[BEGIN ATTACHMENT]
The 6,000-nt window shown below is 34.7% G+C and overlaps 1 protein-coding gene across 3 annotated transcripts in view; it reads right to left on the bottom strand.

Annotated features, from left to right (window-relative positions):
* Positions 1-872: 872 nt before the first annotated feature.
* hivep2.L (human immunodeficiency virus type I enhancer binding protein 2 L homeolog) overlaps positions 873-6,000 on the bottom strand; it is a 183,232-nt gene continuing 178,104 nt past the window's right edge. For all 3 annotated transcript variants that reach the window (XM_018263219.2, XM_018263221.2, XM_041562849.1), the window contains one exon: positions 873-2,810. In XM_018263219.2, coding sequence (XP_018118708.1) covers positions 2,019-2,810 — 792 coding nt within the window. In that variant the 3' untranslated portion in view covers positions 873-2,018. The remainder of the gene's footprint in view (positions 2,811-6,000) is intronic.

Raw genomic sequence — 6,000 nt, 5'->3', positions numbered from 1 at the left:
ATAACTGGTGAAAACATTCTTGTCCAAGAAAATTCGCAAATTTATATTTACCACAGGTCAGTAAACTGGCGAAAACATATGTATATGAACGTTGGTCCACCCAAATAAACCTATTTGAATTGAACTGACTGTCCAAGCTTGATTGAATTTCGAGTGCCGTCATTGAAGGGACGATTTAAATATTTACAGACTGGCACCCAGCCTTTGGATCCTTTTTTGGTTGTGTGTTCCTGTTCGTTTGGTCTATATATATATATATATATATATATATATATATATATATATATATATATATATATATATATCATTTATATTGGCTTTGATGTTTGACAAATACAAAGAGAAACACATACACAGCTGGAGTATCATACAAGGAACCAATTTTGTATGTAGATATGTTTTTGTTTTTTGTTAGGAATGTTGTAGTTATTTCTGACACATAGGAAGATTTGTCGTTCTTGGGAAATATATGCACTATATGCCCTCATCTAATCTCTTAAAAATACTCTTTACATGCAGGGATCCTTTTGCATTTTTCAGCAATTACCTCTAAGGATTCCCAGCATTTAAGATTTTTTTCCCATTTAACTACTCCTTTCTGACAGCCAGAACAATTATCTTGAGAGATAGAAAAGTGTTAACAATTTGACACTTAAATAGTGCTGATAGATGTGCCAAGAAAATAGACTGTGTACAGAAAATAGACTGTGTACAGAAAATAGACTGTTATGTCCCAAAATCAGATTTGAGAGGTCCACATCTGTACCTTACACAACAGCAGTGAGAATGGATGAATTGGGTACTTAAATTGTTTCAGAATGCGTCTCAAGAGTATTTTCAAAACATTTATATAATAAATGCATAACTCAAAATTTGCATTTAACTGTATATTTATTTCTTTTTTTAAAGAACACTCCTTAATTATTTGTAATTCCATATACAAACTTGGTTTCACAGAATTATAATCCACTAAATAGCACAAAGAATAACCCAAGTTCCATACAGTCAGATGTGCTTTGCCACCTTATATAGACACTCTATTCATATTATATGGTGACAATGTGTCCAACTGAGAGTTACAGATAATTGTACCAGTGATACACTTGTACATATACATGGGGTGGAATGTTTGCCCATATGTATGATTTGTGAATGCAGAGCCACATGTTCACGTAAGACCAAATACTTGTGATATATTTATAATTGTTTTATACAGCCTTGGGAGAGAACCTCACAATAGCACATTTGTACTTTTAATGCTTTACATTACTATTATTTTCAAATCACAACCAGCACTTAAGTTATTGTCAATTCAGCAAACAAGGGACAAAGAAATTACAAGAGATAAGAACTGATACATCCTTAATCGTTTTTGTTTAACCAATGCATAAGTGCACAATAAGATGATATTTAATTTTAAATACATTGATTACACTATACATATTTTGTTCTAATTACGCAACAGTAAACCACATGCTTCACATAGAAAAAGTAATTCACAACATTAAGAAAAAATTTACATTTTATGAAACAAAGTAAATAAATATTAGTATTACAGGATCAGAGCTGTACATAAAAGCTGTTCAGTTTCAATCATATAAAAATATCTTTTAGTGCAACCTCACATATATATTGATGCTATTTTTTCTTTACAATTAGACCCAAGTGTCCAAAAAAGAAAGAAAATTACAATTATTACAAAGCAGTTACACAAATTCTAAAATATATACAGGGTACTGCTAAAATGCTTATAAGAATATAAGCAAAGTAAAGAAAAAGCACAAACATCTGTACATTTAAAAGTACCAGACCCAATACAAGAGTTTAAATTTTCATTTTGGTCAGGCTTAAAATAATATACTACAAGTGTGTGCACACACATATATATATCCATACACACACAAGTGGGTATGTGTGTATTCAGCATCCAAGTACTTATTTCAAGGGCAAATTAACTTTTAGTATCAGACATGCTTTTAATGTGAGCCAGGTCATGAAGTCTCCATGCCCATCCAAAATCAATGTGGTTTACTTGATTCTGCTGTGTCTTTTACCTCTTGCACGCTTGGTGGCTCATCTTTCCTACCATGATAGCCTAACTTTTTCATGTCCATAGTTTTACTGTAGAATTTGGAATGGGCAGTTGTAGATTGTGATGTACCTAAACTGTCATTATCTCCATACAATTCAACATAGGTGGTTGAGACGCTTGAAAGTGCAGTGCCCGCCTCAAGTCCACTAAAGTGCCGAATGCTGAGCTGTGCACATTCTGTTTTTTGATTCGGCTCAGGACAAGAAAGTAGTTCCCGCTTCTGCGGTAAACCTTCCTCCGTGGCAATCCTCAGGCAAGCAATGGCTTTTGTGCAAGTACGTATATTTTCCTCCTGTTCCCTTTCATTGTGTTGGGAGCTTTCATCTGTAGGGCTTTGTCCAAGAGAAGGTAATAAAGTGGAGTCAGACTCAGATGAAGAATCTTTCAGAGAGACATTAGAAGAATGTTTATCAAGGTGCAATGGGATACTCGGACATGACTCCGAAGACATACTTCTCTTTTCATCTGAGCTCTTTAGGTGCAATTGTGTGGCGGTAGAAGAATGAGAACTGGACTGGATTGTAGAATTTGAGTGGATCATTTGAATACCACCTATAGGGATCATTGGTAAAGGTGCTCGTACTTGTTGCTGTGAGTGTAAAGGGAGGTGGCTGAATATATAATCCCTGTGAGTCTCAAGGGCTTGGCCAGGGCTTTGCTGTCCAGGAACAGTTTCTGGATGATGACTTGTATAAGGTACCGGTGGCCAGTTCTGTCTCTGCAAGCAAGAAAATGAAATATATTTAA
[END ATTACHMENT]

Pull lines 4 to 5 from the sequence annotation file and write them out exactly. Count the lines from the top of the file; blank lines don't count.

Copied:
* hivep2.L (human immunodeficiency virus type I enhancer binding protein 2 L homeolog) overlaps positions 873-6,000 on the bottom strand; it is a 183,232-nt gene continuing 178,104 nt past the window's right edge. For all 3 annotated transcript variants that reach the window (XM_018263219.2, XM_018263221.2, XM_041562849.1), the window contains one exon: positions 873-2,810. In XM_018263219.2, coding sequence (XP_018118708.1) covers positions 2,019-2,810 — 792 coding nt within the window. In that variant the 3' untranslated portion in view covers positions 873-2,018. The remainder of the gene's footprint in view (positions 2,811-6,000) is intronic.

Raw genomic sequence — 6,000 nt, 5'->3', positions numbered from 1 at the left: